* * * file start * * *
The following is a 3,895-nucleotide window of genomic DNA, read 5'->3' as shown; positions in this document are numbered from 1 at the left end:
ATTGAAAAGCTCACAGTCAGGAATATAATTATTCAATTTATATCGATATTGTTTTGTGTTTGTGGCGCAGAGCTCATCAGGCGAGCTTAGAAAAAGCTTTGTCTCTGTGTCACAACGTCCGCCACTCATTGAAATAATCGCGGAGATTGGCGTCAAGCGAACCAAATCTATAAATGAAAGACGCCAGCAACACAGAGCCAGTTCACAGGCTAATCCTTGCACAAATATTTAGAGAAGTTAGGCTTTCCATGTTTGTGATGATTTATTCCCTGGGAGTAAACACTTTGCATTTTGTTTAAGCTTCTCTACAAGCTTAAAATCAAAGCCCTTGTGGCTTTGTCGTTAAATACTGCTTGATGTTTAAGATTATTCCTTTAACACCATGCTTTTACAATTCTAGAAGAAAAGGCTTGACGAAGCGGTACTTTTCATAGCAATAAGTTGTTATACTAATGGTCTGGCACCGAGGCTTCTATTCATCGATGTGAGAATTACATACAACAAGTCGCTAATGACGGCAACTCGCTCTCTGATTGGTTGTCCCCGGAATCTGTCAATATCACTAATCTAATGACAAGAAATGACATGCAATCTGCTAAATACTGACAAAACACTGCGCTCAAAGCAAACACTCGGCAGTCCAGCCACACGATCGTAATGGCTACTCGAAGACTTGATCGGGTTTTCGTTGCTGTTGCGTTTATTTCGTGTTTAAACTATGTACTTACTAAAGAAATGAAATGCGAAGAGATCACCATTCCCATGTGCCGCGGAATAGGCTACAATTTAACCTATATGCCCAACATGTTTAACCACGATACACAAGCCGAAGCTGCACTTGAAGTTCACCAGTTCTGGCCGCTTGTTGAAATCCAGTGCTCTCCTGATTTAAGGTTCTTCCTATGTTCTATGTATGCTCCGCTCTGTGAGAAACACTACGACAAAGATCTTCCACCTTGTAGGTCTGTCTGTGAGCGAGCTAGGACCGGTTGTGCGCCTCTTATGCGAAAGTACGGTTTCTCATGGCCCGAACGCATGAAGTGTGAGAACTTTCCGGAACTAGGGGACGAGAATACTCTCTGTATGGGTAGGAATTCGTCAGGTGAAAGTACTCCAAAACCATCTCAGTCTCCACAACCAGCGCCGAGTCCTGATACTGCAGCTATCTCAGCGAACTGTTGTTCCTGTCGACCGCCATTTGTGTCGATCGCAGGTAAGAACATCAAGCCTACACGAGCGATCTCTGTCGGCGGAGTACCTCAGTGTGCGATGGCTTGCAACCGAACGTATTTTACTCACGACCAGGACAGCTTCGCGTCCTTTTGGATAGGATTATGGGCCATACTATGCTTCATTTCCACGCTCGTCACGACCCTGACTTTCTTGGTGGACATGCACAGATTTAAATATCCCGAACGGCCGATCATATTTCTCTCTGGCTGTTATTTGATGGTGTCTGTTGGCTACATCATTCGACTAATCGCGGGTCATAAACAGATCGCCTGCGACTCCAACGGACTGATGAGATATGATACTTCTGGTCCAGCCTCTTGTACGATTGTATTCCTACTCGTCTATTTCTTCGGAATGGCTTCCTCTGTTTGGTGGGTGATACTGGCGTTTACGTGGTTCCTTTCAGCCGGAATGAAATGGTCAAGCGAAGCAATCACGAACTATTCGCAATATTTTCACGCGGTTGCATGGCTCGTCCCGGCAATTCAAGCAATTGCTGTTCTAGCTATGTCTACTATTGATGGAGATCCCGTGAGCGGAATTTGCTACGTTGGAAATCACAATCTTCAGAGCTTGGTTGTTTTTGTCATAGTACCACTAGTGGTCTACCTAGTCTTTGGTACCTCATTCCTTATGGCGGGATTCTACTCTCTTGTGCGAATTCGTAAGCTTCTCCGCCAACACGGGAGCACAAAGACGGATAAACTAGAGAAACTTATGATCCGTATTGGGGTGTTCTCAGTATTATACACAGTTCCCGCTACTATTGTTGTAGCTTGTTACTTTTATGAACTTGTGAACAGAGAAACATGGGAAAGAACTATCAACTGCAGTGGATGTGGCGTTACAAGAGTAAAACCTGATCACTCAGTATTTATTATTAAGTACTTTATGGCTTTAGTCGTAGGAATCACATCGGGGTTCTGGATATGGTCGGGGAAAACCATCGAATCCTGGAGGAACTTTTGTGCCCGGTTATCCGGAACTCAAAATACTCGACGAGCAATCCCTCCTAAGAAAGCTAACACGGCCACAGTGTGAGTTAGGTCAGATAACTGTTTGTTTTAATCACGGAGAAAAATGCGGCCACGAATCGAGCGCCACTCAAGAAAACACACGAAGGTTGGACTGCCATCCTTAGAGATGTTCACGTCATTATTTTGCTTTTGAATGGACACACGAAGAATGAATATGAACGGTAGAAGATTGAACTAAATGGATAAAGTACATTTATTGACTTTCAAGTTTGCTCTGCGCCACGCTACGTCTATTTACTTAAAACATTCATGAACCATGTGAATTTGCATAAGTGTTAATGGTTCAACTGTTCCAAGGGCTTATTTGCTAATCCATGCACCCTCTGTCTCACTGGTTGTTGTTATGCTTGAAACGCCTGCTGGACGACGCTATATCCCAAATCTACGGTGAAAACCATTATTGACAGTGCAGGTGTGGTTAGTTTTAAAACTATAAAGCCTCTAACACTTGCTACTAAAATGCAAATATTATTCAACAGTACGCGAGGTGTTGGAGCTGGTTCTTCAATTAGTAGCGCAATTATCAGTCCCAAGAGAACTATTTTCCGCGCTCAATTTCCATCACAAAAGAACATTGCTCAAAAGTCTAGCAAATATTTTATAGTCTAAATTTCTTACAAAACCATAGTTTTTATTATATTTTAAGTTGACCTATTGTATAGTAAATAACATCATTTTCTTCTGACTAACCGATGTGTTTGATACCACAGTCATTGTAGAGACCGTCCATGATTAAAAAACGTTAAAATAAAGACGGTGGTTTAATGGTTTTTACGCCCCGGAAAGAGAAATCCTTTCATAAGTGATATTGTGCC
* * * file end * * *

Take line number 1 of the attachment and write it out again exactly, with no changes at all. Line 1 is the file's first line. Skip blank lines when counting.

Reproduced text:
The following is a 3,895-nucleotide window of genomic DNA, read 5'->3' as shown; positions in this document are numbered from 1 at the left end: